Ron DiGiacomo, business development manager for flow technologies in ABB's instrumentation business unit, gave a one-hour dash through the principles and practice of flow measurement this week at ABB Automation & Power World in Houston. He started by saying that even though open-channel techniques are used to measure flow, he was only going to talk about liquid and gas measurements in closed pipes. Good thing, because he used his entire hour for an extremely dense, fact-filled seminar.
"In a $14-billion market for industrial controls, flow takes up approximately 28%," DiGiacomo said. "You can see why it is a critical technology, especially for ABB. By virtue of our acquisitions we've managed to assemble a portfolio of flow technologies that is among the broadest in the industry."
"Why measure flow?" he asked. "The common reasons are custody transfer, measuring fluid passing from a supplier to a customer, product integrity, especially in blending applications, efficiency indication for flows of both liquids and gases, as a process variable for control during energy transfer application, and for safety."
He continued, "First, let's get some common terminology straight. We are going to talk about accuracy, repeatability and turndown. We will see how Reynolds numbers work, and we'll talk about pressure and temperature effects on flow. We will also see how flow profile—laminar, transitional and turbulent—affects flow measurement accuracy, and why you need to consider upstream and downstream piping when you're designing a flow application."
DiGiacomo then sped through the categories of flow measurement and the types of devices in each. "Flow meter types," he said, "can be divided into inferential measurement, like differential pressure or variable area, velocity measurement devices such as magnetic, ultrasonic, vortex and swirl meters, volume, that is, positive displacement, and direct measurement of mass flow using Coriolis technology."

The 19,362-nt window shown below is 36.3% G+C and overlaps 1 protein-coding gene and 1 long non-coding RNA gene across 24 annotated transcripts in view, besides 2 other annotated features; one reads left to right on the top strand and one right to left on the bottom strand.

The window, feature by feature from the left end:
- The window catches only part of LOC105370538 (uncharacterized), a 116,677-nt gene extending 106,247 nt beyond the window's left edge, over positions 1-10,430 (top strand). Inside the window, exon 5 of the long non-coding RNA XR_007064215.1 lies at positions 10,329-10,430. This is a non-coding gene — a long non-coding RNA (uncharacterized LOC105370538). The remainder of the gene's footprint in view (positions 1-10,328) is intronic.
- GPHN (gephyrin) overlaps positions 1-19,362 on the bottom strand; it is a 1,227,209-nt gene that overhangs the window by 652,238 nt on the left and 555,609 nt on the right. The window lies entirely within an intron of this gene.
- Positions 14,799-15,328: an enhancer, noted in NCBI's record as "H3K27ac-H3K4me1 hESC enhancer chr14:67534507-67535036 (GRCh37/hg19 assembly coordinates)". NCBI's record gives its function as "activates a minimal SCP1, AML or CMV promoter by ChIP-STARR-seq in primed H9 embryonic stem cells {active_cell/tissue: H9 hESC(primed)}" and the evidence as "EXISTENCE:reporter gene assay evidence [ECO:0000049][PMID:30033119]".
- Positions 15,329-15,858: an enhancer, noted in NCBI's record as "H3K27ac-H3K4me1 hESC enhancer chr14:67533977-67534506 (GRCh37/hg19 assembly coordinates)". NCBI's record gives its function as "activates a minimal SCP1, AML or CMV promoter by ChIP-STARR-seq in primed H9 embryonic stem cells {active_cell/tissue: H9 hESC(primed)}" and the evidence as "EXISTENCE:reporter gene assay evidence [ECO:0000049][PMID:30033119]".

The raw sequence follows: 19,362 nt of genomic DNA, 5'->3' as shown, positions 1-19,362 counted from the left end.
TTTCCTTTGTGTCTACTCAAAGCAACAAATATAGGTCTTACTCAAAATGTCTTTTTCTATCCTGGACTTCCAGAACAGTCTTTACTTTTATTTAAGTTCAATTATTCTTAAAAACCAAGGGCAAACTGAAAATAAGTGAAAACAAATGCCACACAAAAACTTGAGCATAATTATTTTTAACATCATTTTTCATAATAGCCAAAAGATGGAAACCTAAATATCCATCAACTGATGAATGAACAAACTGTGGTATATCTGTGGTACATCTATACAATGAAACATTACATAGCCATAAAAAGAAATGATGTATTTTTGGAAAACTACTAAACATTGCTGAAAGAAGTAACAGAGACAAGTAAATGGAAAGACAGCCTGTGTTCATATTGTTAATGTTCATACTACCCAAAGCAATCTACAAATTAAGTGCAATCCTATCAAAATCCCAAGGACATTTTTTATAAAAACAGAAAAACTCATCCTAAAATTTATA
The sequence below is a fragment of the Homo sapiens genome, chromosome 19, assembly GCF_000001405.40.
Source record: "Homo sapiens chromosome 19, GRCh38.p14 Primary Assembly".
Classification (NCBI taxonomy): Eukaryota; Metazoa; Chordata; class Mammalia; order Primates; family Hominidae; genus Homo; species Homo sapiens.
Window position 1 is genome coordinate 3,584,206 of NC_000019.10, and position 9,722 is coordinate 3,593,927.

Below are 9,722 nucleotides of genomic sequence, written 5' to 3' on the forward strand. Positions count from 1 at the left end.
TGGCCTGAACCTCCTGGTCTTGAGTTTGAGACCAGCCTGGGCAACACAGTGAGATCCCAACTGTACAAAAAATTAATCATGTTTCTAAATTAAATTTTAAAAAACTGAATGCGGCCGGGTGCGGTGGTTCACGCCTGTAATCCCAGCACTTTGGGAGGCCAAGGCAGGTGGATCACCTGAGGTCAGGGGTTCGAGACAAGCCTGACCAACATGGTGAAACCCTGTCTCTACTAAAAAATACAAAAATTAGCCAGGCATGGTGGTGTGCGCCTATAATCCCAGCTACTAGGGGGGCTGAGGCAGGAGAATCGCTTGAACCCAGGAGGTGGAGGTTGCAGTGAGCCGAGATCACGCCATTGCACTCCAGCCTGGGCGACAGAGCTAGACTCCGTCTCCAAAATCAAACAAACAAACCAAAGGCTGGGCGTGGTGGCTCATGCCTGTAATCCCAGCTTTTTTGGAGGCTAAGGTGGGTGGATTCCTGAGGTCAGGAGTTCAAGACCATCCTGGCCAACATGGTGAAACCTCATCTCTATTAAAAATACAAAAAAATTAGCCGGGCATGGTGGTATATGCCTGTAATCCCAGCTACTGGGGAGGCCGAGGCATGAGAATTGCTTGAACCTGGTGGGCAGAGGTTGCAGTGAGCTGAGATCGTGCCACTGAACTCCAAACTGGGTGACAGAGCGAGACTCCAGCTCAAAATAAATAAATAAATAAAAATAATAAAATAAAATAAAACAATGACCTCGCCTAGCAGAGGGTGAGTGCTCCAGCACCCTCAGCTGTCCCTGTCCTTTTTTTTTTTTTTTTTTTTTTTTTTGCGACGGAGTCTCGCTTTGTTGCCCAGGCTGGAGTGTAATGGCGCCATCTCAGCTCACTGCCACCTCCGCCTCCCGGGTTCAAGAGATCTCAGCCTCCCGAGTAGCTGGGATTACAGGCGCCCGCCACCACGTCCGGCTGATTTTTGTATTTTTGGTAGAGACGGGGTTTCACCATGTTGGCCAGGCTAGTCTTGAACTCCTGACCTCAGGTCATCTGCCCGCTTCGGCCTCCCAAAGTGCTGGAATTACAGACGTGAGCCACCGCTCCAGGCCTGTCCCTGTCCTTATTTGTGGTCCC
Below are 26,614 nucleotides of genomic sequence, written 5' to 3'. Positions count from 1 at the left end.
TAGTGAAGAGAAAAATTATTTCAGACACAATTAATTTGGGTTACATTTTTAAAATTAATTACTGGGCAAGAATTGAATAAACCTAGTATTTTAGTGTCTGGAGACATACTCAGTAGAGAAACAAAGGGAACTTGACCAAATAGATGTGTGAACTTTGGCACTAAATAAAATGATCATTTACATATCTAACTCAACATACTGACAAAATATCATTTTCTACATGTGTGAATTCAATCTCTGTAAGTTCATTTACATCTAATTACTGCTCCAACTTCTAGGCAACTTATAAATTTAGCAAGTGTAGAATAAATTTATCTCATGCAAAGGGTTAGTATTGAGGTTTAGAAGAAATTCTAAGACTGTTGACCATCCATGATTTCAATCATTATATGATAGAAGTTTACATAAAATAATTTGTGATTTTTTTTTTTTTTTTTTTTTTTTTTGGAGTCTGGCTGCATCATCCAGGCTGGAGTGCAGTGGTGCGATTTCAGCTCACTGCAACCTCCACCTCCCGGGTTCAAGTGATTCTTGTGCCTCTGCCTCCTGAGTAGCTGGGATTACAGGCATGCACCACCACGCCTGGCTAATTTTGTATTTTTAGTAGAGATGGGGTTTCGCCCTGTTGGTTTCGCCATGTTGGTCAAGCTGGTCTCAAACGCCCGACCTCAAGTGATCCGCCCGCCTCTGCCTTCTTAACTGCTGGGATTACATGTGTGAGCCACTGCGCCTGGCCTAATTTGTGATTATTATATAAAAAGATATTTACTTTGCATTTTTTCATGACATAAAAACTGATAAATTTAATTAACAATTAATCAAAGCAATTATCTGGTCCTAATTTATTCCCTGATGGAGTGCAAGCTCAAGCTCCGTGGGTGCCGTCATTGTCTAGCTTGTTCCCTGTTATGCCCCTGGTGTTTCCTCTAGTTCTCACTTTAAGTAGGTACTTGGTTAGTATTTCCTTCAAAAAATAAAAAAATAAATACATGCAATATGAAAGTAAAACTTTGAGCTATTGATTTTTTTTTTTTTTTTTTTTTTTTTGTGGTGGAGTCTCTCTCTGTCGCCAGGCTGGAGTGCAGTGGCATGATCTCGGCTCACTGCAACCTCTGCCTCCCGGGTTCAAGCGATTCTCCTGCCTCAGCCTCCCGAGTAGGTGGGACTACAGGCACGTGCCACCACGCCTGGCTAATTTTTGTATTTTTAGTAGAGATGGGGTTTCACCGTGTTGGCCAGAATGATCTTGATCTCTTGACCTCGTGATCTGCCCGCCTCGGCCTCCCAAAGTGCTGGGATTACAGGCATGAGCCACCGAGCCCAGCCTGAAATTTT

"Magmeters used to be the most used flow device other than differential pressure transmitters," DiGiacomo said. "But recently sales of Coriolis mass flow meters have overcome the magmeter lead. There are still more magmeters sold, but the dollar volume of Coriolis meter sales is higher. This is because the Coriolis meter is the most accurate meter on the market, and people are placing a premium on accuracy."
"Accuracy," DiGiacomo went on, "is the extent to which a given measurement agrees with the value of the measured quantity. It is one of the most important considerations in selecting a flow meter, and it tremendously impacts the customer's quality, billing and process efficiency. Rangeability, or turndown, is the ratio of maximum and minimum flow rates under which a flow meter can maintain measurement accuracy. Repeatability is the ability of a flow meter to produce the same measurement each time it measures a flow. And sometimes, repeatability is more important than accuracy."
"It is important to remember," DiGiacomo went on, as he showed several slides of William Tell and the apple to drive his point home: "Repeatability does not mean accuracy, but poor repeatability means poor accuracy. If your accuracy is good, your repeatability will also be good."
There are two ways accuracy is stated in flow measurement. One is percent of rate or percent of measured value. That's highly accurate, DiGiacomo noted, across the entire turndown of the meter. The other is percent of maximum flow. This, while accurate at the very top end of a meter's range, becomes progressively less accurate the closer the flow gets to zero.